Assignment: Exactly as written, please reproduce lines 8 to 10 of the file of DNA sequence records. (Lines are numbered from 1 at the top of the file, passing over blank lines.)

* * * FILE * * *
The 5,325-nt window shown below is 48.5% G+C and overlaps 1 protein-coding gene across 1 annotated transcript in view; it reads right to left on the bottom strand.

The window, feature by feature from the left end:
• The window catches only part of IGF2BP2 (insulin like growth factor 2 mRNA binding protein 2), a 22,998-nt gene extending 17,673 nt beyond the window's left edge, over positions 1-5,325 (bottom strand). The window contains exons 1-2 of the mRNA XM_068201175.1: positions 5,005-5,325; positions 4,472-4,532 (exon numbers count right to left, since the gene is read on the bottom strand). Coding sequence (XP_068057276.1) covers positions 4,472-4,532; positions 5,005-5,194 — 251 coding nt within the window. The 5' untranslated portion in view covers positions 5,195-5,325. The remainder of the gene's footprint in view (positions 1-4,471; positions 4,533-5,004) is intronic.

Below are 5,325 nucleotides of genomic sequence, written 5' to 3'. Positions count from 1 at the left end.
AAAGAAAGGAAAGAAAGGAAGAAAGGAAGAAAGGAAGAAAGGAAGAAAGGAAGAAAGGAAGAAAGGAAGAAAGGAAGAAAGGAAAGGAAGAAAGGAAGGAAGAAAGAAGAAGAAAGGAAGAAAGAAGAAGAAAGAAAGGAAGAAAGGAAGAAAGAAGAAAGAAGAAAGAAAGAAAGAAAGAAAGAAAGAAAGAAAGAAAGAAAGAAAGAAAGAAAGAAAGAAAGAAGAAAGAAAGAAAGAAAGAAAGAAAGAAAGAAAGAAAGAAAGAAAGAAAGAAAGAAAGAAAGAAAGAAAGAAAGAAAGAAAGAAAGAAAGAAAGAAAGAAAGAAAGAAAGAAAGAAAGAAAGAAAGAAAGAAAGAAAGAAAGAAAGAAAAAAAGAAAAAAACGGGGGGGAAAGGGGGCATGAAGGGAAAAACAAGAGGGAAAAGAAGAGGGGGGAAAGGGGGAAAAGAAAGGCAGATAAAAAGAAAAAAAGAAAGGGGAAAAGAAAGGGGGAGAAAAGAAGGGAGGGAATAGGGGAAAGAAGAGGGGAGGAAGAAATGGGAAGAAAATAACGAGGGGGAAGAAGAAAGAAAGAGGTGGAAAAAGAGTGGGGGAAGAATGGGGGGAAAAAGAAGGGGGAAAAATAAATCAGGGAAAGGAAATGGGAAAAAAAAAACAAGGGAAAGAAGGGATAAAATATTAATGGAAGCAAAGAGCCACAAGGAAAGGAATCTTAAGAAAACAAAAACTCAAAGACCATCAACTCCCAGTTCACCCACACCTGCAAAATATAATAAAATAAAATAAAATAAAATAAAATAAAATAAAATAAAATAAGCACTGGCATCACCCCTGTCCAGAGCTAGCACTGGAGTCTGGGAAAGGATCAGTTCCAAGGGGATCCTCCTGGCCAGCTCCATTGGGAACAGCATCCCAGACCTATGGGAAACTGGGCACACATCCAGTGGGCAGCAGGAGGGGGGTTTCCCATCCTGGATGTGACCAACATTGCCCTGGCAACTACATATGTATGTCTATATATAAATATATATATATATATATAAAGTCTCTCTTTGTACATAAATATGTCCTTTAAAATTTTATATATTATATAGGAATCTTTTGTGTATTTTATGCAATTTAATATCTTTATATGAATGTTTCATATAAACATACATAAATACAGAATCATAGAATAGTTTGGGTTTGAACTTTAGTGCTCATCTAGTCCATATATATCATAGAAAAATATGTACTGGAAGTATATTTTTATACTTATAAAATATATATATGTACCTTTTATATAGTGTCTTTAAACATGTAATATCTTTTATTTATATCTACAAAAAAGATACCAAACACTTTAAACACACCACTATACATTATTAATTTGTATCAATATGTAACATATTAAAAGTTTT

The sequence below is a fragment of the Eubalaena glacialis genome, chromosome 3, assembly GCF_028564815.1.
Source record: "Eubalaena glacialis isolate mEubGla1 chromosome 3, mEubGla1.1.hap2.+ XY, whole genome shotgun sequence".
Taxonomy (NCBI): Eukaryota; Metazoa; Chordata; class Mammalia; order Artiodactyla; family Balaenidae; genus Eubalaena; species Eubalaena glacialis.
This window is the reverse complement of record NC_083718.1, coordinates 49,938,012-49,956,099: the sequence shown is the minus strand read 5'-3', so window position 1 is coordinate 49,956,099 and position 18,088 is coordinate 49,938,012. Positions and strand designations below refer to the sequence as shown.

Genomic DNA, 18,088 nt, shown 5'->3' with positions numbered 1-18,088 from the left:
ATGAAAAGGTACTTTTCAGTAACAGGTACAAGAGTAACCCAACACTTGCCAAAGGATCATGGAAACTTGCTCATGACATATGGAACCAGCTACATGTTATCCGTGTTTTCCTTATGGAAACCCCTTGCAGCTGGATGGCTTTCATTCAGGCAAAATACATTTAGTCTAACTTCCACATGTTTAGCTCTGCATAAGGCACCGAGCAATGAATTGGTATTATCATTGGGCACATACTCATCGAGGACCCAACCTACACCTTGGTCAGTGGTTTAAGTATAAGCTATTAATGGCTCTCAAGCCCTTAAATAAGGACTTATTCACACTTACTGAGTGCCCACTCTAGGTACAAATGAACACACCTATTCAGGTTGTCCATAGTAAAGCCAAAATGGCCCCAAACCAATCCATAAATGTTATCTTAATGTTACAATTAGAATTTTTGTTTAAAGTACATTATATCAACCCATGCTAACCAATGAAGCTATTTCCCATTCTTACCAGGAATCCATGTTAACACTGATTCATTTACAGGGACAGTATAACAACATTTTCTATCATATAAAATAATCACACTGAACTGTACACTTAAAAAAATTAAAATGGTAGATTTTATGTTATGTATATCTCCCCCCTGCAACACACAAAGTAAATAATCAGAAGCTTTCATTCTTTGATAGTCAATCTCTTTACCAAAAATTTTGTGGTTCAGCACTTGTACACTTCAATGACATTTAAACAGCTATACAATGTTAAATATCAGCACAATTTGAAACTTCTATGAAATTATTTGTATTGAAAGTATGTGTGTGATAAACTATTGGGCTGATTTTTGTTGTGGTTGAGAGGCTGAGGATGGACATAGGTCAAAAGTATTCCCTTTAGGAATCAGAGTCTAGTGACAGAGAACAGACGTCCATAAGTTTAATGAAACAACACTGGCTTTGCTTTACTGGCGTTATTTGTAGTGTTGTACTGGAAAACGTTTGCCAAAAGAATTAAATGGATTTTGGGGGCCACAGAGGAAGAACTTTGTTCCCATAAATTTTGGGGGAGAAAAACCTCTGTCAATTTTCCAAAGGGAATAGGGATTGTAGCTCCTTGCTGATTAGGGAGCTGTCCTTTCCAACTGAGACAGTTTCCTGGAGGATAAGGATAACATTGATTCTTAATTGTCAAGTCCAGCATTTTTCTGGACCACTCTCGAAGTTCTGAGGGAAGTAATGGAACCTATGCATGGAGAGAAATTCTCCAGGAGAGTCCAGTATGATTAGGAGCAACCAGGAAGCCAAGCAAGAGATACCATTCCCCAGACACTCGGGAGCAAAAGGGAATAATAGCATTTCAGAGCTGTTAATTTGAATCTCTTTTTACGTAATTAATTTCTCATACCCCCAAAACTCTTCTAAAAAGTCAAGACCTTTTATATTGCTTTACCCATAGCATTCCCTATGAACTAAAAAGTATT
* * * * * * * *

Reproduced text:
Taxonomy (NCBI): Eukaryota; Metazoa; Chordata; class Mammalia; order Artiodactyla; family Balaenidae; genus Eubalaena; species Eubalaena glacialis.
This window is the reverse complement of record NC_083718.1, coordinates 49,938,012-49,956,099: the sequence shown is the minus strand read 5'-3', so window position 1 is coordinate 49,956,099 and position 18,088 is coordinate 49,938,012. Positions and strand designations below refer to the sequence as shown.

Genomic DNA, 18,088 nt, shown 5'->3' with positions numbered 1-18,088 from the left: